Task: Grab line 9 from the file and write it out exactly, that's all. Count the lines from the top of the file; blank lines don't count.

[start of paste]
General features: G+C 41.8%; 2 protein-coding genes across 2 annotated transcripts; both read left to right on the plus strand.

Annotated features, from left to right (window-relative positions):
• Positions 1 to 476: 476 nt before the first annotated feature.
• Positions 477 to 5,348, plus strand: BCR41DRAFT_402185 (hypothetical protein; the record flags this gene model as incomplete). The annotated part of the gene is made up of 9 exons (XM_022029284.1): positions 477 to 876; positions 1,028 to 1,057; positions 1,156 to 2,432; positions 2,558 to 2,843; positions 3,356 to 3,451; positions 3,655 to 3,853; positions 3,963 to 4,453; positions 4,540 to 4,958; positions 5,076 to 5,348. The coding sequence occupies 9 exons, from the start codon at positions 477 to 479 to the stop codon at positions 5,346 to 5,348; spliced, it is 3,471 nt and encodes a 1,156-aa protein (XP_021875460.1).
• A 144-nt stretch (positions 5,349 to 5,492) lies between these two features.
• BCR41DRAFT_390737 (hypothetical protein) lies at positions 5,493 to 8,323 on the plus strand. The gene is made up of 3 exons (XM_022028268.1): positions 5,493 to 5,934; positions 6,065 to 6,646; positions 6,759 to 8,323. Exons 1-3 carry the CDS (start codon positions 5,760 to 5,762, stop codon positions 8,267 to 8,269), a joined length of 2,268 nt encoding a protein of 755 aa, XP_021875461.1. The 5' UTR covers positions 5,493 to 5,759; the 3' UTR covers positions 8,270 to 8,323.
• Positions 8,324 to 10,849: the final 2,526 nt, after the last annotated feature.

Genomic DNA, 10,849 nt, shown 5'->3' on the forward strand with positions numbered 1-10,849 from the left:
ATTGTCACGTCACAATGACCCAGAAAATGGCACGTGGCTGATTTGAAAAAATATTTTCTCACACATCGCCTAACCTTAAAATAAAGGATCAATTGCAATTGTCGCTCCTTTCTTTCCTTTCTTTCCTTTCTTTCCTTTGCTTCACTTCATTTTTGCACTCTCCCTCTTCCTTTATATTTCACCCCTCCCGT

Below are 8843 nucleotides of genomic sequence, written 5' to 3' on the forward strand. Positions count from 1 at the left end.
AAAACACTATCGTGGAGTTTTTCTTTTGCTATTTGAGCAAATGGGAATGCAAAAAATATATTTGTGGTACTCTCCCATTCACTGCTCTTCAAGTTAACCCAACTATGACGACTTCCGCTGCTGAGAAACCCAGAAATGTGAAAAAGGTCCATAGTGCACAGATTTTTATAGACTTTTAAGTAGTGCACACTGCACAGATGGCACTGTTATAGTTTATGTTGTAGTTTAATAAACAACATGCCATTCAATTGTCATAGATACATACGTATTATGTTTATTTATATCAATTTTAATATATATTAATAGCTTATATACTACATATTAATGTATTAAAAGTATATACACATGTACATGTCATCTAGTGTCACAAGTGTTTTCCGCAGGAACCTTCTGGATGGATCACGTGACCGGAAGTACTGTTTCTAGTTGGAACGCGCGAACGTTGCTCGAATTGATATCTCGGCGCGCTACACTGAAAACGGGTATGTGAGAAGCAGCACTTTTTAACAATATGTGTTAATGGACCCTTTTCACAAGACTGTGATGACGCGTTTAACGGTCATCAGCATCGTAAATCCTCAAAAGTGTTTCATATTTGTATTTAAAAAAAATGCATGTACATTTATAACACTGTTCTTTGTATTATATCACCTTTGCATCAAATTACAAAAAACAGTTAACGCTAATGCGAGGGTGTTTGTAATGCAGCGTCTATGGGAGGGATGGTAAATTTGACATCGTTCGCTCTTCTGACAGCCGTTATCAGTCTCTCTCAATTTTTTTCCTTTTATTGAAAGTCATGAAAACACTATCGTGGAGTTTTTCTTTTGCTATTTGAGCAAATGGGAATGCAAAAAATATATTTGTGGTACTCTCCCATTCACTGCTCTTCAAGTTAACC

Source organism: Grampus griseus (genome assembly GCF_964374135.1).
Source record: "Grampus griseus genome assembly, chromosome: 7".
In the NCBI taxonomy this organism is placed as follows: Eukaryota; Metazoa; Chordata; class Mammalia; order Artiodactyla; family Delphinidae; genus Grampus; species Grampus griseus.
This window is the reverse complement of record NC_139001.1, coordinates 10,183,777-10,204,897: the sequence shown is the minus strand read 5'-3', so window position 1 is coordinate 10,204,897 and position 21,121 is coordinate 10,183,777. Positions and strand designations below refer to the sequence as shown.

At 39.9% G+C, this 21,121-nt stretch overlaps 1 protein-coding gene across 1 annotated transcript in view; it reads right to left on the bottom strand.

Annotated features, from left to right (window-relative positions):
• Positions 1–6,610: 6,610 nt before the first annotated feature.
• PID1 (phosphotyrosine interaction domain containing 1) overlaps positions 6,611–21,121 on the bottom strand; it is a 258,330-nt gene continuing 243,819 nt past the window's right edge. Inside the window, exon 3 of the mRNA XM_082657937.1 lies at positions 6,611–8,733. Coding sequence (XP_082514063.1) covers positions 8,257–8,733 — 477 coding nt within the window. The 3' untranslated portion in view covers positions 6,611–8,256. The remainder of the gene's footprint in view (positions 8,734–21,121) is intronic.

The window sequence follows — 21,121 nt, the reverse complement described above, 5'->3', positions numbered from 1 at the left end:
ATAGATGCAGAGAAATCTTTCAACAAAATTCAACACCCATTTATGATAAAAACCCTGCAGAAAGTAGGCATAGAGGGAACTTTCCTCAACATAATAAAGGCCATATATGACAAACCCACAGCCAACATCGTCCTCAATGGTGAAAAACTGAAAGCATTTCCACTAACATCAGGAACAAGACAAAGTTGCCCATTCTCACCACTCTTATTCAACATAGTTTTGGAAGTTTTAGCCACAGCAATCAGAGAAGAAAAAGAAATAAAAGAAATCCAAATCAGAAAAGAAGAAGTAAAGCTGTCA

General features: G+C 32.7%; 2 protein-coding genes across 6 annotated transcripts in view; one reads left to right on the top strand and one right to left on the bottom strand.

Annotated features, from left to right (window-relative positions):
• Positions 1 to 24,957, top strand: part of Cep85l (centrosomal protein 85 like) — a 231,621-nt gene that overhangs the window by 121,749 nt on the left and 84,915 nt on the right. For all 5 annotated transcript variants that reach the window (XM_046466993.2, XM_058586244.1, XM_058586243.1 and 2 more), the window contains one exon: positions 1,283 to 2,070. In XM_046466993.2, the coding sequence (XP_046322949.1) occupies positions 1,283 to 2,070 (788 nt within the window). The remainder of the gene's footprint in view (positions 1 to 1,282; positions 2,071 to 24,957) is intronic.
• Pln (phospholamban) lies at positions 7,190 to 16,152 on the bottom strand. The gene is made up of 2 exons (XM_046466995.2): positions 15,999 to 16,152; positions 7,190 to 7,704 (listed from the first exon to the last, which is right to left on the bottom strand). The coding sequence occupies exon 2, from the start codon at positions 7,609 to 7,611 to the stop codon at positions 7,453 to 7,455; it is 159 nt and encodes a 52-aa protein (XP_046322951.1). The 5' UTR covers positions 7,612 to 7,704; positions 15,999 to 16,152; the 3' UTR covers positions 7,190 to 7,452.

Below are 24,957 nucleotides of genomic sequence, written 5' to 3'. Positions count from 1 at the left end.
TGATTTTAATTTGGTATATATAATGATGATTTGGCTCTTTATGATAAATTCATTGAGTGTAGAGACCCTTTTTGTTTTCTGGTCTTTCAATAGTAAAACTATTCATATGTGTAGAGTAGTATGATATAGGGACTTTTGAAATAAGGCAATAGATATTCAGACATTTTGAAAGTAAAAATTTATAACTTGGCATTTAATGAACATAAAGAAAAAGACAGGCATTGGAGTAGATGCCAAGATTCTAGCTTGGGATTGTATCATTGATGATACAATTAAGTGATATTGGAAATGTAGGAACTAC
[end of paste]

ATTGTCACGTCACAATGACCCAGAAAATGGCACGTGGCTGATTTGAAAAAATATTTTCTCACACATCGCCTAACCTTAAAATAAAGGATCAATTGCAATTGTCGCTCCTTTCTTTCCTTTCTTTCCTTTCTTTCCTTTGCTTCACTTCATTTTTGCACTCTCCCTCTTCCTTTATATTTCACCCCTCCCGT